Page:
$$\bigcup\limits_k {\bigcap\limits_{n \geqslant k} {\bigcup\limits_{i = 0}^{n!} {\left\{ {\frac{i}{{n!}}} \right\}} } } = \mathbb{Q} \cap \left[ {0,1} \right]$$

?

10. Dec 19, 2005

### AKG

No, you need to show that:

$$\mathop {\liminf} _{n \to \infty} \bigcup _{i=0} ^{n!} \left \{\frac{i}{n!}\right \} = \mathop {\limsup} _{n \to \infty} \bigcup _{i=0} ^{n!} \left \{ \frac{i}{n!}\right \} = \mathbb{Q} \cap [0,\, 1]$$

and to show that, you need to show:

$$\bigcup _{k = 0} ^{\infty} \bigcap _{n = k} ^{\infty} \bigcup _{i=0} ^{n!} \left \{ \frac{i}{n!}\right \} = \bigcap _{k = 0} ^{\infty} \bigcup _{n = k} ^{\infty} \bigcup _{i=0} ^{n!} \left \{ \frac{i}{n!}\right \} = \mathbb{Q} \cap [0,\, 1]$$

Alternatively, you can use the first method on the link given, by looking at what they call "indicator variables." However, I think the method you started with is easy enough.

$$\bigcup _{k = 0} ^{\infty} \bigcap _{n = k} ^{\infty} \bigcup _{i=0} ^{n!} \left \{ \frac{i}{n!}\right \} = \bigcup _{k = 0} ^{\infty} \bigcup _{i=0} ^{k!} \left \{ \frac{i}{k!}\right \} = \mathbb{Q} \cap [0,\, 1]$$

The first equality holds because if m > n, then

$$\bigcup _{i=0} ^{n!} \left \{ \frac{i}{n!}\right \} \subset \bigcup _{i=0} ^{m!} \left \{ \frac{i}{m!}\right \}[/itex] since if m > n, then 1/n! is just a multiple of 1/m!. The second equality holds because every fraction will occur, because the fraction a/b in [0, 1] will occur when k = b, since a/b is just a multiple of 1/b!, specifically a/b = [a(b-1)!] * (1/b!) and clearly [a(b-1)!] < b! otherwise a/b > 1. Also: [tex]\bigcap _{k = 0} ^{\infty} \bigcup _{n = k} ^{\infty} \bigcup _{i=0} ^{n!} \left \{ \frac{i}{n!}\right \} = \bigcap _{k = 1} ^{\infty} (\mathbb{Q} \cap [0,\, 1]) = \mathbb{Q} \cap [0,\, 1]$$

The second equality holds for obvious reasons. The first is also obvious, especially given what I said about the liminf just before this, and you can figure that out on your own.

11. Dec 19, 2005

### shmoe

Let A(n)={0, 1/n!, 2/n!,...,n!/n!}. Then A(n) is contained in A(n+1). The limit is then simply the union of these sets. Easy enough to show this is the rationals in [0,1]

12. Dec 19, 2005

### shmoe

I thought about this a little more, and with an "n" the limit doesn't exist. The page you linked to gives an incorrect definition of the limit of a sequence of sets. The one with "indicator variables" is not equivalent to the limsup/liminf version.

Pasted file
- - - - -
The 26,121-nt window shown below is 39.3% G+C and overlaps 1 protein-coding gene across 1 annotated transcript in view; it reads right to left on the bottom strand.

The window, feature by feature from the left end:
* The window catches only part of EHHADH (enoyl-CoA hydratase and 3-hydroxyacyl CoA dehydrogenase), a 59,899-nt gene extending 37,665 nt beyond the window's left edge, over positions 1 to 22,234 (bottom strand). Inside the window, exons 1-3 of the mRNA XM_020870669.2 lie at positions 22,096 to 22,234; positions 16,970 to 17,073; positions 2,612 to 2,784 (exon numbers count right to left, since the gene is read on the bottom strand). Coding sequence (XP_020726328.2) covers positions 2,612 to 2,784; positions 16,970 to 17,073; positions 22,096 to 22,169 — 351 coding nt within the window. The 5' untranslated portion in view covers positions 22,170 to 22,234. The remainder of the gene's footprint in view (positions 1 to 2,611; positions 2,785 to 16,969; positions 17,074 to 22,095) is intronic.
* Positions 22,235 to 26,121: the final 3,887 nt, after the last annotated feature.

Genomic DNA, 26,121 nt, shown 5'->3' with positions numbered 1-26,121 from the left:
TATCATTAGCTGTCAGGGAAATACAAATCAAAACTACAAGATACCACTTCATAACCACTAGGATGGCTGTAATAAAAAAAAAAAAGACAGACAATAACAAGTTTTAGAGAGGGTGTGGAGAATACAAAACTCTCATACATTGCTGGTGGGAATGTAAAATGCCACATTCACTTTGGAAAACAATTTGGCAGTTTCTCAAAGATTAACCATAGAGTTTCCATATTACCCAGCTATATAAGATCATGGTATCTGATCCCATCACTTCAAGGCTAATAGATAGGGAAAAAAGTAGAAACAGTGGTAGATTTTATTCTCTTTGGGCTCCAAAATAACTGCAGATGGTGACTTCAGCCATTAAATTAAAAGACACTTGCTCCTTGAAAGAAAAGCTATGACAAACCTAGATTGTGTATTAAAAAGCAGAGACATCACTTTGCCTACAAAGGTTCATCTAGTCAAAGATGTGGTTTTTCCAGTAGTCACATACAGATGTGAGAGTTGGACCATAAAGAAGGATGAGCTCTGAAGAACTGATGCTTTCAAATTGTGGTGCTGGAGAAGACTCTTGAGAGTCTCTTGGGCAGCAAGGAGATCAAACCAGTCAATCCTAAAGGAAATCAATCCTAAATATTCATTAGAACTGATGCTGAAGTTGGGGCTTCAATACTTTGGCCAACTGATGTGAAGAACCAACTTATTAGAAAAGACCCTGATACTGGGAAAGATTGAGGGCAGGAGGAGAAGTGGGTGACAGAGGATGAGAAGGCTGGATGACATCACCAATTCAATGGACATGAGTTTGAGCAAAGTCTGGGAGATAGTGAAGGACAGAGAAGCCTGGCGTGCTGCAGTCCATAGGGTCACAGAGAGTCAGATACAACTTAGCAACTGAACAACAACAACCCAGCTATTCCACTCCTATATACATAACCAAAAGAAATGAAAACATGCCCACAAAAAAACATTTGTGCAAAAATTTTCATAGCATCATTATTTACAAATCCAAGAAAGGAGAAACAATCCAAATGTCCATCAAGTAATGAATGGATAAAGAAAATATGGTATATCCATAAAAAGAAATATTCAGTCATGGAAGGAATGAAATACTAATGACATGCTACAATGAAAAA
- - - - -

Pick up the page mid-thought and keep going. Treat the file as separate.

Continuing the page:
The liminf/limsup version is correct, the indicator variable one actually gives the liminf, which is all elements not in only a finite number of sets in your sequence. The limsup gives all elements in infinitely many of the sets in your sequence.

This doesn't change my response with "n!" as it's a nested increasing sequence. With "n", the liminf and limsup are different (can you find them?).

Last edited: Dec 19, 2005
13. Dec 19, 2005

### AKG

shmoe

I thought the very same thing about the indicator variable formulation (although this was a while back when I saw this definition on wikipedia) and the two definitions actually are the same. You have to pay attention to the fine print:

If the limit as i goes to infinity of xi exists for all x

You will find that:

$$\{x : \lim _{i \to \infty}x_i = 1\} = \liminf _{i \to \infty} A_i$$

and

$$\{x : \lim _{i \to \infty}x_i = 0\} = (\limsup _{i \to \infty} A_i)^C$$

So the $\lim _{i \to \infty}x_i$ is defined for all x iff limsup = liminf.

14. Dec 19, 2005

### shmoe

Ahh, good point. I missed the bit about the limit existing for all x. The limsup of the sets is all elements whose "indicator sequence" has limsup=1 (the usual limsup of a sequence here), the liminf of the sets is all elements whose indicator sequence has liminf=1. If the limits exist for all x, then the limsup and liminf of the sets are obviously equal, and vice versa.

15. Dec 31, 2005

### bomba923

Hmm...
Is this correct?
$$\begin{gathered} \mathop {\lim }\limits_{n \to \infty } \bigcup\limits_{i = 0}^{n!} {\left\{ {\frac{i}{{n!}}} \right\}} = \mathbb{Q} \cap \left[ {0,1} \right] \Rightarrow \hfill \\ \mathop {\lim }\limits_{n \to \infty } \inf \bigcup\limits_{i = 0}^{n!} {\left\{ {\frac{i}{{n!}}} \right\}} = \mathop {\lim }\limits_{n \to \infty } \sup \bigcup\limits_{i = 0}^{n!} {\left\{ {\frac{i}{{n!}}} \right\}} = \mathbb{Q} \cap \left[ {0,1} \right] \Rightarrow \hfill \\ \bigcup\limits_{k \geqslant 0} {\bigcap\limits_{n \geqslant k} {\bigcup\limits_{i = 0}^{n!} {\left\{ {\frac{i}{{n!}}} \right\}} } } = \bigcap\limits_{k \geqslant 0} {\bigcup\limits_{n \geqslant k} {\bigcup\limits_{i = 0}^{n!} {\left\{ {\frac{i}{{n!}}} \right\}} } } = \mathbb{Q} \cap \left[ {0,1} \right] \Rightarrow \hfill \\ \bigcup\limits_{k \geqslant 0} {\bigcup\limits_{i = 0}^{k!} {\left\{ {\frac{i}{{k!}}} \right\}} } = \bigcap\limits_{k \geqslant 0} {\left( {\mathbb{Q} \cap \left[ {0,1} \right]} \right)} = \mathbb{Q} \cap \left[ {0,1} \right] \Rightarrow \hfill \\ \mathbb{Q} \cap \left[ {0,1} \right] = \mathbb{Q} \cap \left[ {0,1} \right] = \mathbb{Q} \cap \left[ {0,1} \right]. \hfill \\ \therefore \mathop {\lim }\limits_{n \to \infty } \bigcup\limits_{i = 0}^{n!} {\left\{ {\frac{i}{{n!}}} \right\}} = \mathbb{Q} \cap \left[ {0,1} \right] \hfill \\ \end{gathered}$$